..

JAY-Z: FADE TO BLACK

Review by Gordon Justesen

Directors: Pat Paulsen, Michael John Warren
Audio: Dolby Digital 5.1, Dolby Surround
Video: Anamorphic Widescreen 1.85:1
Studio: Paramount
Features: See Review
Length: 110 Minutes
Release Date: April 5, 2005
 

"I was on the biggest stage in the world, with some of the biggest stars in music. This was the ultimate dream growing up in Brooklyn. I went from Marcy to Madison Square."

                                                                                                            -Jay-Z

Film ***1/2

It was a move that was seldom seen, or even conceived, in the music industry, let alone hip hop. One of rap music's most powerful figures, Jay-Z, announced that he would be releasing one more album before going into early retirement. Here was a man who was sitting on top of the world, with millions of records sold and undying respect from fans (including yours truly), and made a decision to leave the game at the right time.

In my opinion, one cannot be a fan of rap music and at least not have some level of admiration for Jay. His process of making music is awe inspiring in every way shape and form. He is perhaps the only recording artist that I've seen who can make a song without writing a single word on a piece of paper. The songs are already set in his mind, and he delivers his lyrics then and there. I'm not lying when I say that the man is a musical genius.

Jay's last album would also be his best album to date, The Black Album. If there was ever a perfect farewell album to an artist who was considering retirement, this one was it. For an artist who had put out many memorable albums, from 96's Reasonable Doubt to 98's Vol. 2: Hard Knock Life to 2001's The Blueprint, one can't help but be blown away by the production value of Jay's swan-song release. The album's 9th track, "99 Problems" is one of the most explosive songs ever produced...credit Jay and legendary producer Rick Rubin for that.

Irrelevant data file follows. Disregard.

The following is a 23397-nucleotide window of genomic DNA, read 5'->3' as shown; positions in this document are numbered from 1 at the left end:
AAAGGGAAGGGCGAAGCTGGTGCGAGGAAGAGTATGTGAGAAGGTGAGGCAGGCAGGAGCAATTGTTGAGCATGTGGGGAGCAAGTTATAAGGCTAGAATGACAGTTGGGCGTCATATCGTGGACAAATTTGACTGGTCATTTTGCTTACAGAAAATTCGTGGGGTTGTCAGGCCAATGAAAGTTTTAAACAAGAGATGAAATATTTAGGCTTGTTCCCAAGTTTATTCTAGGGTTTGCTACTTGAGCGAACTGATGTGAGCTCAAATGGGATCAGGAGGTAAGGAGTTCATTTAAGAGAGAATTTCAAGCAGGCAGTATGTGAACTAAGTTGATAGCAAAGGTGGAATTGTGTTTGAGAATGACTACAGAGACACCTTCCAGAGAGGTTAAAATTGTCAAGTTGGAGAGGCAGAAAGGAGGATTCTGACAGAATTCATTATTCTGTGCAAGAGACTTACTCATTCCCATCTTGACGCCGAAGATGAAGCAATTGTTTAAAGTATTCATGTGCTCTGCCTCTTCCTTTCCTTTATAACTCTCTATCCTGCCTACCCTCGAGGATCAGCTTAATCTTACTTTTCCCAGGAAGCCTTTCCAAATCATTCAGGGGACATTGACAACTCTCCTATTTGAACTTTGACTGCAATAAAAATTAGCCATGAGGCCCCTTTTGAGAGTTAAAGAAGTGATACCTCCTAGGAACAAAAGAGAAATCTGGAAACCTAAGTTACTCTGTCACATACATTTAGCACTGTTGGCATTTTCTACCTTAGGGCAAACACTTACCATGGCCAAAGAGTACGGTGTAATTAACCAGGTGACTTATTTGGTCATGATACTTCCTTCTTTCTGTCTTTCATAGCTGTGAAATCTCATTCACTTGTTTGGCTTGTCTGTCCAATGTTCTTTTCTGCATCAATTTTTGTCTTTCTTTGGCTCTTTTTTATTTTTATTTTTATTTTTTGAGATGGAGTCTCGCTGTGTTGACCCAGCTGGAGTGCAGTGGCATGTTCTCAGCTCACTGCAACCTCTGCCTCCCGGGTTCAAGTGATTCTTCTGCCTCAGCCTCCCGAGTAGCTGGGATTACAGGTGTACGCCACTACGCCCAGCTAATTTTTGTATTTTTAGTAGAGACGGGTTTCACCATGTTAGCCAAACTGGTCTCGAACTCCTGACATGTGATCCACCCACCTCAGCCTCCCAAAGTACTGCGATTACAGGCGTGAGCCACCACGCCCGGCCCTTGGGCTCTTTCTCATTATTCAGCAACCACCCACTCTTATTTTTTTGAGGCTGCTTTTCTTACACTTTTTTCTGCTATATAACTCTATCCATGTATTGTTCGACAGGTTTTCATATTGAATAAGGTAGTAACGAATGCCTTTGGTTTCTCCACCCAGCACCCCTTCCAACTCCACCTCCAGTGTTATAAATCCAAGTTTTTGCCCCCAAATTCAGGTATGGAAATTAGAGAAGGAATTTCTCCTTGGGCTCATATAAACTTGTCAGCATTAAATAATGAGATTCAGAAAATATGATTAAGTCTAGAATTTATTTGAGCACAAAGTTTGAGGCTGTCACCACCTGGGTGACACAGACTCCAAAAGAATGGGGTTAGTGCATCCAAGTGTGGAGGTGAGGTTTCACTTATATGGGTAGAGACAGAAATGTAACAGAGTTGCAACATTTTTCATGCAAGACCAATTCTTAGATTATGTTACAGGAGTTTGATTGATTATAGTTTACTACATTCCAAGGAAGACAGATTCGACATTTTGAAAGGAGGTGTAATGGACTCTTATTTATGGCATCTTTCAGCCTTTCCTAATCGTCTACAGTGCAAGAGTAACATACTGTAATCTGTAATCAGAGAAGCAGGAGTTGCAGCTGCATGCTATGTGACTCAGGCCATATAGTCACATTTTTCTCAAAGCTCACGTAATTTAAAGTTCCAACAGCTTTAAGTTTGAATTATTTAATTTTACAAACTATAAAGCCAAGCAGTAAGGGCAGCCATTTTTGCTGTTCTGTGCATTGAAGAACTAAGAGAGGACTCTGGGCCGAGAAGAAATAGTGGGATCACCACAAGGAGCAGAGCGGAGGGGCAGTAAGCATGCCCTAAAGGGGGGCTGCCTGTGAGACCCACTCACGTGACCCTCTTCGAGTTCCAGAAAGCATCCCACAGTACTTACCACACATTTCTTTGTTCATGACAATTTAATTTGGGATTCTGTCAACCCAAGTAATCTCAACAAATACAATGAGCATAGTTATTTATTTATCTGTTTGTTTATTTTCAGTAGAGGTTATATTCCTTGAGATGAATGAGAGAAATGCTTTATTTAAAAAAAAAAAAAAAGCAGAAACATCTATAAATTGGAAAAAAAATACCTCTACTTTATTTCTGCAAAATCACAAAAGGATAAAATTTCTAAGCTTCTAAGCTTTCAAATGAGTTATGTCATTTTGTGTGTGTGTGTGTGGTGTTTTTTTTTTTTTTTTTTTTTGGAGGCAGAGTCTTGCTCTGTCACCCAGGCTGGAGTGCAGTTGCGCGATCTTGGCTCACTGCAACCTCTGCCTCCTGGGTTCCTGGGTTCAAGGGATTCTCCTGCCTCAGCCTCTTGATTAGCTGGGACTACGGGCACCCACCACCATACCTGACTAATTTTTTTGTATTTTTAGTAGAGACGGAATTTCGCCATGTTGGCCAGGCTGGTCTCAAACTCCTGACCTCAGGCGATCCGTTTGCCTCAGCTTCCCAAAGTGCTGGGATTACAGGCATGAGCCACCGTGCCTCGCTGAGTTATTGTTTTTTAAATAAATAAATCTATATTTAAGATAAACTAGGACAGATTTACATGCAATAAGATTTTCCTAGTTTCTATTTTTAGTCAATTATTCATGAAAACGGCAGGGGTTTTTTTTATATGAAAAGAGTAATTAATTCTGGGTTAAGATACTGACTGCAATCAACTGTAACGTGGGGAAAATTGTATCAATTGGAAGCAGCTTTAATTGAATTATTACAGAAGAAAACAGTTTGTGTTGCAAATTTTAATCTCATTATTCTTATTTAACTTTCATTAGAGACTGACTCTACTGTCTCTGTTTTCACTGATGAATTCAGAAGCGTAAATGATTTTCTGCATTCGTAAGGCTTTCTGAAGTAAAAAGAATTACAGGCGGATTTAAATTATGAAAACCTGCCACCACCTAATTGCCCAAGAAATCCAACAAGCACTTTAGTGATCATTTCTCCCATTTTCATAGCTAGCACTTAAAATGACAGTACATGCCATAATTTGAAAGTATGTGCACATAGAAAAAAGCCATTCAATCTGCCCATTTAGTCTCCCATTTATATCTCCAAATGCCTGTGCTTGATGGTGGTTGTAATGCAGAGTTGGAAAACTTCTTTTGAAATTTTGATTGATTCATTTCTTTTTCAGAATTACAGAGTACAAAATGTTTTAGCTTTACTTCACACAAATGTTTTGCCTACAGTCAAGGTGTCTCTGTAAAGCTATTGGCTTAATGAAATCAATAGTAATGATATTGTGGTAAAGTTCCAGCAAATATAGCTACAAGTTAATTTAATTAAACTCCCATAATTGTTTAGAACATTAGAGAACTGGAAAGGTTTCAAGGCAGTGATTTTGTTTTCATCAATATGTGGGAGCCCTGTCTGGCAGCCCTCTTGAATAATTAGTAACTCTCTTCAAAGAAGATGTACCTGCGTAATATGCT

Fade to Black is a significant account of two things: Jay's production of The Black Album in the studio, and a massive retirement concert at Madison Square Garden in November of 2003, around the time of the album's release. There were plenty of guests on hand at the show, but Jay's name was all that was needed for the venue to sell out in four minutes flat.

The notion that the concert was being held at The Garden was a big deal for hip hop. It was a popular setting for all other types of music, yet the hip hop scene had yet to see its crowning moment. That all changed with Jay's monumental concert. It was even a bigger moment for the rapper himself, as his lifelong dream of making it out of the Marcy Projects all the way to Madison Square had finally become a reality.

Fans of Jay will no doubt get into the show right from the start, as almost everyone of his tracks are performed on stage. Among the show-stopping moments include performances of jams such as "Big Pimpin", "H.I.Z.Z.O", the bombastic "Jigga What?" and the outstanding "Encore", a song that reflects the fans' love for Jay's presence on stage.

Several guests make surprise appearances. Beyonce pops up to perform her duet with Jay, "Crazy in Love", as does Missy Elliott and Twista for "Is That Your Chick?". Jay's longtime cohorts Memphis Bleek, Beanie Siegel and Freeway also share some stage time. Lastly, it's kinda strange seeing R. Kelly on stage with Jay, in light of the recent feud ignited between the two after Kelly was kicked off their recent tour.

Fade to Black might be an enthralling film from the perspective of a longtime Jay-Z fan, but if you're unfamiliar with any of his music, I highly recommend a look at this. You may just be awestruck by Jay's musical process, which is purely unmatched if you ask me. As a concert film, it's a most thrilling and show-stopping experience.  

Video ***

The anamorphic job, courtesy of Paramount, is a most visually striking presentation. The downright best looking moments lie within the concert footage, where every visual element is precise and extravagant right down to the color of the stage lights. Some documentary footage doesn't turn up as good, with some occasional grain in the mix, which is to be expected. To sum it up, the presentation is a good enough balance.

Audio ****

Concert films always seem to bring the best of DVD audio to any surround sound system, and Paramount's 5.1 mix executes it with a vengeance. The music, which is the main ingredient in the film, explodes through the speakers full throttle. It's hard to distinguish the best music moment, because all of them are nothing short of fantastic in the sound department. Scenes away from the stage fare quite good, in addition in terms of dialogue delivery.

Features **1/2

Featured on this disc is a bonus documentary titled "The Story Behind Fade to Black", as well as a video for the song "Encore", one deleted scene and a trailer.

Summary:

Fade to Black illustrates everything there is to admire about Jay-Z, from musical creation to live performing to the effect he has on his fans, which I of course can relate to. If you're a fan of the man once known as HOVA, you shouldn't hesitate to check this out.

FREE hit counter and Internet traffic statistics from freestats.com